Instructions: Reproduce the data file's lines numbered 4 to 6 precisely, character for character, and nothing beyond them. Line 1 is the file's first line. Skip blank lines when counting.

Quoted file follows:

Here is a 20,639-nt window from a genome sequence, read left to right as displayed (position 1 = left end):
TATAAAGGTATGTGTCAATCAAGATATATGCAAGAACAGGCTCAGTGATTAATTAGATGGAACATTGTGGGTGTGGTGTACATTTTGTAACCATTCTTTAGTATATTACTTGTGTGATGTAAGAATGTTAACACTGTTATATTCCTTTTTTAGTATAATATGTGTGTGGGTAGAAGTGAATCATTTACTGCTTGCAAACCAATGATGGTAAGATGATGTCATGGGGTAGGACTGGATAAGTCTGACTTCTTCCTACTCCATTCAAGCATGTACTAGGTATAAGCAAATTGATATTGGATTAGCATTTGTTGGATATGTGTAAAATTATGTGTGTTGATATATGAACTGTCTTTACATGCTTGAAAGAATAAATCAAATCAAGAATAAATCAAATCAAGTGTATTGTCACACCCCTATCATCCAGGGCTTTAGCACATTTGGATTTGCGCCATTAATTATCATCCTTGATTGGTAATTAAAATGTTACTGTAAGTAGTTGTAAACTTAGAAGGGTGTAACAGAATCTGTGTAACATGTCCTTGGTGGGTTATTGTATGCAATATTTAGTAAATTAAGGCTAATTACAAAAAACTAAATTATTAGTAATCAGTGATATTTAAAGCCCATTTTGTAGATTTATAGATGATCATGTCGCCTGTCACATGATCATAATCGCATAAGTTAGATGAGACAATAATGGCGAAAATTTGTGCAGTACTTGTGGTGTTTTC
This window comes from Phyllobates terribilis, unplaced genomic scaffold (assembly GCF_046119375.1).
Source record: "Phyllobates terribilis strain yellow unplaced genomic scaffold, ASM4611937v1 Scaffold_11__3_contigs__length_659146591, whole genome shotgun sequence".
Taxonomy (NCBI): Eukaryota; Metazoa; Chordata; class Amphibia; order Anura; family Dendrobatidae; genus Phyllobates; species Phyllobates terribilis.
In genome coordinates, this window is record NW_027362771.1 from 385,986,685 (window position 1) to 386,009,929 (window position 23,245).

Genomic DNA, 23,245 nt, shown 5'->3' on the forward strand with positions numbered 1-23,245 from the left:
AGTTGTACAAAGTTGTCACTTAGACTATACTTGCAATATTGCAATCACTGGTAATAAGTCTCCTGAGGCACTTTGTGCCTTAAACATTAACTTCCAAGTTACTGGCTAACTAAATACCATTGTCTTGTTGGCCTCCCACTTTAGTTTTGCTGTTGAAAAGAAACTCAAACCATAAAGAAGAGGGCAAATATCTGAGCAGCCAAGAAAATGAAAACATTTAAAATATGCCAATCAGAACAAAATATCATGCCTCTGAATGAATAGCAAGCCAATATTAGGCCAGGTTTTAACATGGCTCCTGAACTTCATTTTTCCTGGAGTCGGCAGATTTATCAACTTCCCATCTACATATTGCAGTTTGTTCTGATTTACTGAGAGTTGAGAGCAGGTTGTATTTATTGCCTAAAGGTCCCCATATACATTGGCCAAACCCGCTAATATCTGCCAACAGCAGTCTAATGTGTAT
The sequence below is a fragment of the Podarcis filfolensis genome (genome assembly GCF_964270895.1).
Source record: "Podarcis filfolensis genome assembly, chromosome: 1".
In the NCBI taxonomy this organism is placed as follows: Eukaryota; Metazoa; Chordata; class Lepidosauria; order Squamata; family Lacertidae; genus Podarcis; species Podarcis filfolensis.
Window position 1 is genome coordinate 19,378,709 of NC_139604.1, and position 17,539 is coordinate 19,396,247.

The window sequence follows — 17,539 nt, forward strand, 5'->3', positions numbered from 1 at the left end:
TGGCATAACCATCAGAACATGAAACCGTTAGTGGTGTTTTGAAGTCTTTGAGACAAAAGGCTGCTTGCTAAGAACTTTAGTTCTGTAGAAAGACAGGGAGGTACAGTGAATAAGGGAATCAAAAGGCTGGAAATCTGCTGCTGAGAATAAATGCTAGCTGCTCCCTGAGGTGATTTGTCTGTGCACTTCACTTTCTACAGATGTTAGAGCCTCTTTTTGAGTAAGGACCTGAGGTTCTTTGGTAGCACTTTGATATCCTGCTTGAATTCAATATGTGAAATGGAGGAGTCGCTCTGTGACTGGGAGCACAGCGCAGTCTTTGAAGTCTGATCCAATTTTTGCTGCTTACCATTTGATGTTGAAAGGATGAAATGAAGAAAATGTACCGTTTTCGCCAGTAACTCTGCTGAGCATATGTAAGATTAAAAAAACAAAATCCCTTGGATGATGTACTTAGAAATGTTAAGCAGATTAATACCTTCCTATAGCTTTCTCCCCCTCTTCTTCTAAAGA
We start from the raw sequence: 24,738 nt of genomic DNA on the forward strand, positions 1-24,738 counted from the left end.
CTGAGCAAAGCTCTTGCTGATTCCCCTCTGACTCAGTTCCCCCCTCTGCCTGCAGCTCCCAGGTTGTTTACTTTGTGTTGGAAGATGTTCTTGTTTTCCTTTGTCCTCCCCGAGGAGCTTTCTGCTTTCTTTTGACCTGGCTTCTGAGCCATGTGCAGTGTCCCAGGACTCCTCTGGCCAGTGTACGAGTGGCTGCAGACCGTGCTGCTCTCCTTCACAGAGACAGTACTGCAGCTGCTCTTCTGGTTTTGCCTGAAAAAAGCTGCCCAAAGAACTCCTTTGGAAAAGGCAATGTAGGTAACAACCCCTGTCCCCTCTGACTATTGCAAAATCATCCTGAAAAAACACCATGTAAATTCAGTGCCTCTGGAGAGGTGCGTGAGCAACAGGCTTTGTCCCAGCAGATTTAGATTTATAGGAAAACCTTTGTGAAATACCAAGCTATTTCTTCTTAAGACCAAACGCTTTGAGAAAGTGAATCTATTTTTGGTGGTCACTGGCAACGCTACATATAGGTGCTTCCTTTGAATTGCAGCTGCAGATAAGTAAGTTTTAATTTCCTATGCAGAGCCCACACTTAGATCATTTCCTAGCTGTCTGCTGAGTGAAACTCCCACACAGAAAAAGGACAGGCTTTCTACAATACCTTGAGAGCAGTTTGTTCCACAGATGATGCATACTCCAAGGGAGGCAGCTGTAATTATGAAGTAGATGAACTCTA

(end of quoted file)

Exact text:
Source record: "Phyllobates terribilis strain yellow unplaced genomic scaffold, ASM4611937v1 Scaffold_11__3_contigs__length_659146591, whole genome shotgun sequence".
Taxonomy (NCBI): Eukaryota; Metazoa; Chordata; class Amphibia; order Anura; family Dendrobatidae; genus Phyllobates; species Phyllobates terribilis.
In genome coordinates, this window is record NW_027362771.1 from 385,986,685 (window position 1) to 386,009,929 (window position 23,245).